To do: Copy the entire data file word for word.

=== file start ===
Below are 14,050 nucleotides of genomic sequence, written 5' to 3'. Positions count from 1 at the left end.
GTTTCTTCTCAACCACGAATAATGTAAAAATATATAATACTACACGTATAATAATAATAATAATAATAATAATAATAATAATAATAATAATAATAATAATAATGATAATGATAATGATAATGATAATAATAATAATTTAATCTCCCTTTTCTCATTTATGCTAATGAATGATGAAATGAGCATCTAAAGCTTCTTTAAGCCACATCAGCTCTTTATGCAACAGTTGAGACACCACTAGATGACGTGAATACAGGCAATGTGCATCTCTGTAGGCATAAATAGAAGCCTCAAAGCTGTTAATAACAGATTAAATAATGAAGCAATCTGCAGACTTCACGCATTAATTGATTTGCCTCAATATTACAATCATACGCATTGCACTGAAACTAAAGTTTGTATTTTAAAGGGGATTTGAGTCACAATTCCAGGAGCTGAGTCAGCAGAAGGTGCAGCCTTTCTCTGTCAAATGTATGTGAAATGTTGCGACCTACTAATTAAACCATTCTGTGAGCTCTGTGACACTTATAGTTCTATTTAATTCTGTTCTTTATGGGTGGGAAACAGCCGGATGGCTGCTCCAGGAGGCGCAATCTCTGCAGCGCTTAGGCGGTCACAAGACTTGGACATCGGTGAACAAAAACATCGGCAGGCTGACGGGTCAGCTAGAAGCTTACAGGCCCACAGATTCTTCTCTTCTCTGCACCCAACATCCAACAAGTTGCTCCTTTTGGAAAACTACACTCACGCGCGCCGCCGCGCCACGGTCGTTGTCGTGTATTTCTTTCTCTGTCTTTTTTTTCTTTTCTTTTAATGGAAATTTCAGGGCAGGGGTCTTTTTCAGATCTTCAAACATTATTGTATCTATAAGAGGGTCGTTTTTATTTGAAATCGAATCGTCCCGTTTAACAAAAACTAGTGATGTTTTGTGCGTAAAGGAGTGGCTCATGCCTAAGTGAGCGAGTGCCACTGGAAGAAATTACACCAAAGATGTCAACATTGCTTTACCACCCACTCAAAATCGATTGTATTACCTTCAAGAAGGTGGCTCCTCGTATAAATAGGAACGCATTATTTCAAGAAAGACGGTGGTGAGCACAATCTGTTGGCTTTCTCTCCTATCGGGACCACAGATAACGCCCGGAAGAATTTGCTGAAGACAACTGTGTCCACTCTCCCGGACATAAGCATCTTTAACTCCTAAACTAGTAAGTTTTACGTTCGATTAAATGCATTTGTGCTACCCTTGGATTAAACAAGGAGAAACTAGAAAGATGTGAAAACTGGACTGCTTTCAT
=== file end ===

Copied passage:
Below are 14,050 nucleotides of genomic sequence, written 5' to 3'. Positions count from 1 at the left end.
GTTTCTTCTCAACCACGAATAATGTAAAAATATATAATACTACACGTATAATAATAATAATAATAATAATAATAATAATAATAATAATAATAATAATAATAATGATAATGATAATGATAATGATAATAATAATAATTTAATCTCCCTTTTCTCATTTATGCTAATGAATGATGAAATGAGCATCTAAAGCTTCTTTAAGCCACATCAGCTCTTTATGCAACAGTTGAGACACCACTAGATGACGTGAATACAGGCAATGTGCATCTCTGTAGGCATAAATAGAAGCCTCAAAGCTGTTAATAACAGATTAAATAATGAAGCAATCTGCAGACTTCACGCATTAATTGATTTGCCTCAATATTACAATCATACGCATTGCACTGAAACTAAAGTTTGTATTTTAAAGGGGATTTGAGTCACAATTCCAGGAGCTGAGTCAGCAGAAGGTGCAGCCTTTCTCTGTCAAATGTATGTGAAATGTTGCGACCTACTAATTAAACCATTCTGTGAGCTCTGTGACACTTATAGTTCTATTTAATTCTGTTCTTTATGGGTGGGAAACAGCCGGATGGCTGCTCCAGGAGGCGCAATCTCTGCAGCGCTTAGGCGGTCACAAGACTTGGACATCGGTGAACAAAAACATCGGCAGGCTGACGGGTCAGCTAGAAGCTTACAGGCCCACAGATTCTTCTCTTCTCTGCACCCAACATCCAACAAGTTGCTCCTTTTGGAAAACTACACTCACGCGCGCCGCCGCGCCACGGTCGTTGTCGTGTATTTCTTTCTCTGTCTTTTTTTTCTTTTCTTTTAATGGAAATTTCAGGGCAGGGGTCTTTTTCAGATCTTCAAACATTATTGTATCTATAAGAGGGTCGTTTTTATTTGAAATCGAATCGTCCCGTTTAACAAAAACTAGTGATGTTTTGTGCGTAAAGGAGTGGCTCATGCCTAAGTGAGCGAGTGCCACTGGAAGAAATTACACCAAAGATGTCAACATTGCTTTACCACCCACTCAAAATCGATTGTATTACCTTCAAGAAGGTGGCTCCTCGTATAAATAGGAACGCATTATTTCAAGAAAGACGGTGGTGAGCACAATCTGTTGGCTTTCTCTCCTATCGGGACCACAGATAACGCCCGGAAGAATTTGCTGAAGACAACTGTGTCCACTCTCCCGGACATAAGCATCTTTAACTCCTAAACTAGTAAGTTTTACGTTCGATTAAATGCATTTGTGCTACCCTTGGATTAAACAAGGAGAAACTAGAAAGATGTGAAAACTGGACTGCTTTCAT